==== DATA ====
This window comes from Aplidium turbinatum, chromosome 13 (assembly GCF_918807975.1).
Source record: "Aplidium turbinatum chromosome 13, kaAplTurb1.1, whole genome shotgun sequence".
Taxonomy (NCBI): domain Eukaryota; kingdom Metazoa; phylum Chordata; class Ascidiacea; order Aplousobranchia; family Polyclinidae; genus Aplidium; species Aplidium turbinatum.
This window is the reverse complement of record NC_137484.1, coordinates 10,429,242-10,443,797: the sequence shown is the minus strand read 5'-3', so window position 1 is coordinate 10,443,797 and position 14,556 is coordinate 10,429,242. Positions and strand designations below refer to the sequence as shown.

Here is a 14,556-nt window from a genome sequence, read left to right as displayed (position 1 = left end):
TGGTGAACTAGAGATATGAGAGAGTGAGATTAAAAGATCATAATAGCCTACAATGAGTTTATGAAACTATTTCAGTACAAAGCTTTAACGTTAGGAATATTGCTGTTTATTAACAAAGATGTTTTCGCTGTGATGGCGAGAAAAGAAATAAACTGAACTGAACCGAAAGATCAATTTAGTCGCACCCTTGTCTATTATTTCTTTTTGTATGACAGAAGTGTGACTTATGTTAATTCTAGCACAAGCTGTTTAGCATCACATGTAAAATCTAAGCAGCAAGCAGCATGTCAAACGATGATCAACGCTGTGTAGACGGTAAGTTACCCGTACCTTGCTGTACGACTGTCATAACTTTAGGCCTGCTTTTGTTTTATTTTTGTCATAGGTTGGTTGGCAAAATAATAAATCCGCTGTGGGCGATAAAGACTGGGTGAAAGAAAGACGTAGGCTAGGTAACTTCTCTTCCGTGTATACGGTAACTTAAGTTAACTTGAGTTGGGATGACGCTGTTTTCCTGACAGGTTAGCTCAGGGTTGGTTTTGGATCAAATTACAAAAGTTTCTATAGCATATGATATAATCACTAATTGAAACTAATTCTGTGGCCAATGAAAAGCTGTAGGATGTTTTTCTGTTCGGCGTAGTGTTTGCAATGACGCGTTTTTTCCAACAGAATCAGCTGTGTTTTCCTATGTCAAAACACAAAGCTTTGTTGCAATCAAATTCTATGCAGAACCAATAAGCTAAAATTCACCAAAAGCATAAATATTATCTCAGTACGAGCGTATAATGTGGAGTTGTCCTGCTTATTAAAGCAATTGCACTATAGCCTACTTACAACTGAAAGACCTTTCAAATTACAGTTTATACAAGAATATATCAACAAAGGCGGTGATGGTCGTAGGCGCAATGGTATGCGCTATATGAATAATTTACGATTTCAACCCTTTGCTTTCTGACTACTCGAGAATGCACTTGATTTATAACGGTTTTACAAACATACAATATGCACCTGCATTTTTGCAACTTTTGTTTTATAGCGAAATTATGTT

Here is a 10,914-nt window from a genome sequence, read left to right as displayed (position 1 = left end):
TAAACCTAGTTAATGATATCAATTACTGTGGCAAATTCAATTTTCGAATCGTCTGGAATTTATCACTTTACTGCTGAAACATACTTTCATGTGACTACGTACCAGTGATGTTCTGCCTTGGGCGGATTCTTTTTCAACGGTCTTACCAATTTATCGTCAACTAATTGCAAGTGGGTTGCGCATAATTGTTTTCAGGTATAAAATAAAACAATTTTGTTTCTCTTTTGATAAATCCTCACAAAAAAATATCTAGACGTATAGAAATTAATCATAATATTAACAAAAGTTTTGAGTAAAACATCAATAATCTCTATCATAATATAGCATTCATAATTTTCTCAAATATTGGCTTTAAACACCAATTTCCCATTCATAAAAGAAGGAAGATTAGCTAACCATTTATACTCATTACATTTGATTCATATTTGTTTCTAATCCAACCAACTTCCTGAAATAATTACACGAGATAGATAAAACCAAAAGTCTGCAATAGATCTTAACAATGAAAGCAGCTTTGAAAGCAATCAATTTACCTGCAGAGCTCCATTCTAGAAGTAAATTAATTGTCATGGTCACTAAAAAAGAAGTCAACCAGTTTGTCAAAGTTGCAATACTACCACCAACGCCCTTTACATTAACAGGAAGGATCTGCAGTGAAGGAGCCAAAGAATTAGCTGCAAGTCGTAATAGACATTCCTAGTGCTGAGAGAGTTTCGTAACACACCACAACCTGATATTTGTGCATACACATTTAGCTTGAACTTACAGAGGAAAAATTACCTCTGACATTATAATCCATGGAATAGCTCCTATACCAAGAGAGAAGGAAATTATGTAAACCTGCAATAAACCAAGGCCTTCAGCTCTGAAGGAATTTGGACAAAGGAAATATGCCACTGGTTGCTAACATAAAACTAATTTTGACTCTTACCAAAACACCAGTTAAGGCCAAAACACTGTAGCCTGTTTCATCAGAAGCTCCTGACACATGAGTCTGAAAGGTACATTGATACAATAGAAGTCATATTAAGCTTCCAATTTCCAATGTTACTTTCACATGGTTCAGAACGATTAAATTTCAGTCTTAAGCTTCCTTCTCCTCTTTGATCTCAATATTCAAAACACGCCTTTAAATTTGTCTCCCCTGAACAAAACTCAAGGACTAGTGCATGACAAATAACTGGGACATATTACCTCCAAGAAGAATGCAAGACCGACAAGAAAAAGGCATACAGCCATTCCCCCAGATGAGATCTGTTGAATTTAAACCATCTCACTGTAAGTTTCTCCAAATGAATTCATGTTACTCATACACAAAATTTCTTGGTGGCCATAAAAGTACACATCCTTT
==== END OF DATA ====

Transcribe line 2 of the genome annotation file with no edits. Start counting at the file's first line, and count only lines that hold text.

Source record: "Aplidium turbinatum chromosome 13, kaAplTurb1.1, whole genome shotgun sequence".